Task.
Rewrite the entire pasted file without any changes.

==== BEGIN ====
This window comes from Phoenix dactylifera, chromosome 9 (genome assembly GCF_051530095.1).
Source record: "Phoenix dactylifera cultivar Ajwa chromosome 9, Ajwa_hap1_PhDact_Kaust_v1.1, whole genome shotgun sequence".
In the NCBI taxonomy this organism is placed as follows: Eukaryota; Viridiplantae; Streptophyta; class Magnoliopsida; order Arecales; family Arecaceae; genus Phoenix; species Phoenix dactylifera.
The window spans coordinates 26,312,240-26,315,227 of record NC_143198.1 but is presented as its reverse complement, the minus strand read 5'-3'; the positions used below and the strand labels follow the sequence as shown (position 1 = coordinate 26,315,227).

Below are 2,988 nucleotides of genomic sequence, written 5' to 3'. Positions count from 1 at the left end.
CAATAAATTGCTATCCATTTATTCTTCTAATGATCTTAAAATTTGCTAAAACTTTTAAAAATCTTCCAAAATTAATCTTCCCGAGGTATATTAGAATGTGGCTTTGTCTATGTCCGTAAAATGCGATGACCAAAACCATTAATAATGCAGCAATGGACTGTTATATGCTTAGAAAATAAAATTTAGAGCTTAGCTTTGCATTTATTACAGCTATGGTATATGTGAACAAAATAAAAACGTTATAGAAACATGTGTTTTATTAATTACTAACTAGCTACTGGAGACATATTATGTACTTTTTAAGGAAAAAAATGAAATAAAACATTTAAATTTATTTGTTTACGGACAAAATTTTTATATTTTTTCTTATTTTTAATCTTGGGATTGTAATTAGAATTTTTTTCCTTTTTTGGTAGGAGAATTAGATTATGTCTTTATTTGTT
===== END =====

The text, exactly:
This window comes from Phoenix dactylifera, chromosome 9 (genome assembly GCF_051530095.1).
Source record: "Phoenix dactylifera cultivar Ajwa chromosome 9, Ajwa_hap1_PhDact_Kaust_v1.1, whole genome shotgun sequence".
In the NCBI taxonomy this organism is placed as follows: Eukaryota; Viridiplantae; Streptophyta; class Magnoliopsida; order Arecales; family Arecaceae; genus Phoenix; species Phoenix dactylifera.
The window spans coordinates 26,312,240-26,315,227 of record NC_143198.1 but is presented as its reverse complement, the minus strand read 5'-3'; the positions used below and the strand labels follow the sequence as shown (position 1 = coordinate 26,315,227).

Below are 2,988 nucleotides of genomic sequence, written 5' to 3'. Positions count from 1 at the left end.
CAATAAATTGCTATCCATTTATTCTTCTAATGATCTTAAAATTTGCTAAAACTTTTAAAAATCTTCCAAAATTAATCTTCCCGAGGTATATTAGAATGTGGCTTTGTCTATGTCCGTAAAATGCGATGACCAAAACCATTAATAATGCAGCAATGGACTGTTATATGCTTAGAAAATAAAATTTAGAGCTTAGCTTTGCATTTATTACAGCTATGGTATATGTGAACAAAATAAAAACGTTATAGAAACATGTGTTTTATTAATTACTAACTAGCTACTGGAGACATATTATGTACTTTTTAAGGAAAAAAATGAAATAAAACATTTAAATTTATTTGTTTACGGACAAAATTTTTATATTTTTTCTTATTTTTAATCTTGGGATTGTAATTAGAATTTTTTTCCTTTTTTGGTAGGAGAATTAGATTATGTCTTTATTTGTT